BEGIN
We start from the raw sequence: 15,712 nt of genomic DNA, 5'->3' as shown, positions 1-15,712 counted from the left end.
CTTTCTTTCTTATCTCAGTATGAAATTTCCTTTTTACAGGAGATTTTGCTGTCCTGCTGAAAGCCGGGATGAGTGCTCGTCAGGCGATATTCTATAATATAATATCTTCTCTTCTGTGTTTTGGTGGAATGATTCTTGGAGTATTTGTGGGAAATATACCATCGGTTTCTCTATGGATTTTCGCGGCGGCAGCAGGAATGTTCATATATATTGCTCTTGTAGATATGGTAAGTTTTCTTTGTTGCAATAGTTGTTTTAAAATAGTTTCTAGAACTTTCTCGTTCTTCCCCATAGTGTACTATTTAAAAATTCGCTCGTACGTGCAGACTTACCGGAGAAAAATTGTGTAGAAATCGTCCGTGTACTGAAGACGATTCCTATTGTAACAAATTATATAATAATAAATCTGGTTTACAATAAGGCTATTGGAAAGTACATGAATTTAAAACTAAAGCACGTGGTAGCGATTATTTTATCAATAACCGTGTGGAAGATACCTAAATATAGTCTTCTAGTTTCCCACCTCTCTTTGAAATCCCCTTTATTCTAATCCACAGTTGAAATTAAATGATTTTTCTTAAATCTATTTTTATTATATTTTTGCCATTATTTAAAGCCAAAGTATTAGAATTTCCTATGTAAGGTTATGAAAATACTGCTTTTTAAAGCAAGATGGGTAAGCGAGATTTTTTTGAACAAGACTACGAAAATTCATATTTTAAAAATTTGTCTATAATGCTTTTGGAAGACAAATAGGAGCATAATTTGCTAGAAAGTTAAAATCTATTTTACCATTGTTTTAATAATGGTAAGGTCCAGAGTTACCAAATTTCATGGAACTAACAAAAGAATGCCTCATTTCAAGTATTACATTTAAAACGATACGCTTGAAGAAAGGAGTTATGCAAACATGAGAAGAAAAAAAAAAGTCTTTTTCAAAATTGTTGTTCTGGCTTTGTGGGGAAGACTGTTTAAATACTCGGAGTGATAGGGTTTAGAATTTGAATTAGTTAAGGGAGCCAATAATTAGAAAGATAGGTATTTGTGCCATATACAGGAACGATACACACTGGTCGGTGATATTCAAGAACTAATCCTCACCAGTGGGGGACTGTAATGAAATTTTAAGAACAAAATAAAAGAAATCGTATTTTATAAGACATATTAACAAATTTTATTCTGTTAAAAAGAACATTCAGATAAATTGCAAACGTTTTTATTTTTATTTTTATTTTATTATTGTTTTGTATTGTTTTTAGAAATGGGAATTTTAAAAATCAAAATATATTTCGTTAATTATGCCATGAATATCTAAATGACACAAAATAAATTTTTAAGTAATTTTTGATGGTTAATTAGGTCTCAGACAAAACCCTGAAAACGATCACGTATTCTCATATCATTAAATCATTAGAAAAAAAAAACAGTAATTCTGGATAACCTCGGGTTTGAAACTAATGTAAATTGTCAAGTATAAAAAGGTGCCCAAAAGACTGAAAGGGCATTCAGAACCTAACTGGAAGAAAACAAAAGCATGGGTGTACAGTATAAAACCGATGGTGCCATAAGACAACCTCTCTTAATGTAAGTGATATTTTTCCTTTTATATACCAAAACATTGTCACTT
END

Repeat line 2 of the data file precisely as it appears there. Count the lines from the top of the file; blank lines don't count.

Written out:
CTTTCTTTCTTATCTCAGTATGAAATTTCCTTTTTACAGGAGATTTTGCTGTCCTGCTGAAAGCCGGGATGAGTGCTCGTCAGGCGATATTCTATAATATAATATCTTCTCTTCTGTGTTTTGGTGGAATGATTCTTGGAGTATTTGTGGGAAATATACCATCGGTTTCTCTATGGATTTTCGCGGCGGCAGCAGGAATGTTCATATATATTGCTCTTGTAGATATGGTAAGTTTTCTTTGTTGCAATAGTTGTTTTAAAATAGTTTCTAGAACTTTCTCGTTCTTCCCCATAGTGTACTATTTAAAAATTCGCTCGTACGTGCAGACTTACCGGAGAAAAATTGTGTAGAAATCGTCCGTGTACTGAAGACGATTCCTATTGTAACAAATTATATAATAATAAATCTGGTTTACAATAAGGCTATTGGAAAGTACATGAATTTAAAACTAAAGCACGTGGTAGCGATTATTTTATCAATAACCGTGTGGAAGATACCTAAATATAGTCTTCTAGTTTCCCACCTCTCTTTGAAATCCCCTTTATTCTAATCCACAGTTGAAATTAAATGATTTTTCTTAAATCTATTTTTATTATATTTTTGCCATTATTTAAAGCCAAAGTATTAGAATTTCCTATGTAAGGTTATGAAAATACTGCTTTTTAAAGCAAGATGGGTAAGCGAGATTTTTTTGAACAAGACTACGAAAATTCATATTTTAAAAATTTGTCTATAATGCTTTTGGAAGACAAATAGGAGCATAATTTGCTAGAAAGTTAAAATCTATTTTACCATTGTTTTAATAATGGTAAGGTCCAGAGTTACCAAATTTCATGGAACTAACAAAAGAATGCCTCATTTCAAGTATTACATTTAAAACGATACGCTTGAAGAAAGGAGTTATGCAAACATGAGAAGAAAAAAAAAAGTCTTTTTCAAAATTGTTGTTCTGGCTTTGTGGGGAAGACTGTTTAAATACTCGGAGTGATAGGGTTTAGAATTTGAATTAGTTAAGGGAGCCAATAATTAGAAAGATAGGTATTTGTGCCATATACAGGAACGATACACACTGGTCGGTGATATTCAAGAACTAATCCTCACCAGTGGGGGACTGTAATGAAATTTTAAGAACAAAATAAAAGAAATCGTATTTTATAAGACATATTAACAAATTTTATTCTGTTAAAAAGAACATTCAGATAAATTGCAAACGTTTTTATTTTTATTTTTATTTTATTATTGTTTTGTATTGTTTTTAGAAATGGGAATTTTAAAAATCAAAATATATTTCGTTAATTATGCCATGAATATCTAAATGACACAAAATAAATTTTTAAGTAATTTTTGATGGTTAATTAGGTCTCAGACAAAACCCTGAAAACGATCACGTATTCTCATATCATTAAATCATTAGAAAAAAAAAACAGTAATTCTGGATAACCTCGGGTTTGAAACTAATGTAAATTGTCAAGTATAAAAAGGTGCCCAAAAGACTGAAAGGGCATTCAGAACCTAACTGGAAGAAAACAAAAGCATGGGTGTACAGTATAAAACCGATGGTGCCATAAGACAACCTCTCTTAATGTAAGTGATATTTTTCCTTTTATATACCAAAACATTGTCACTT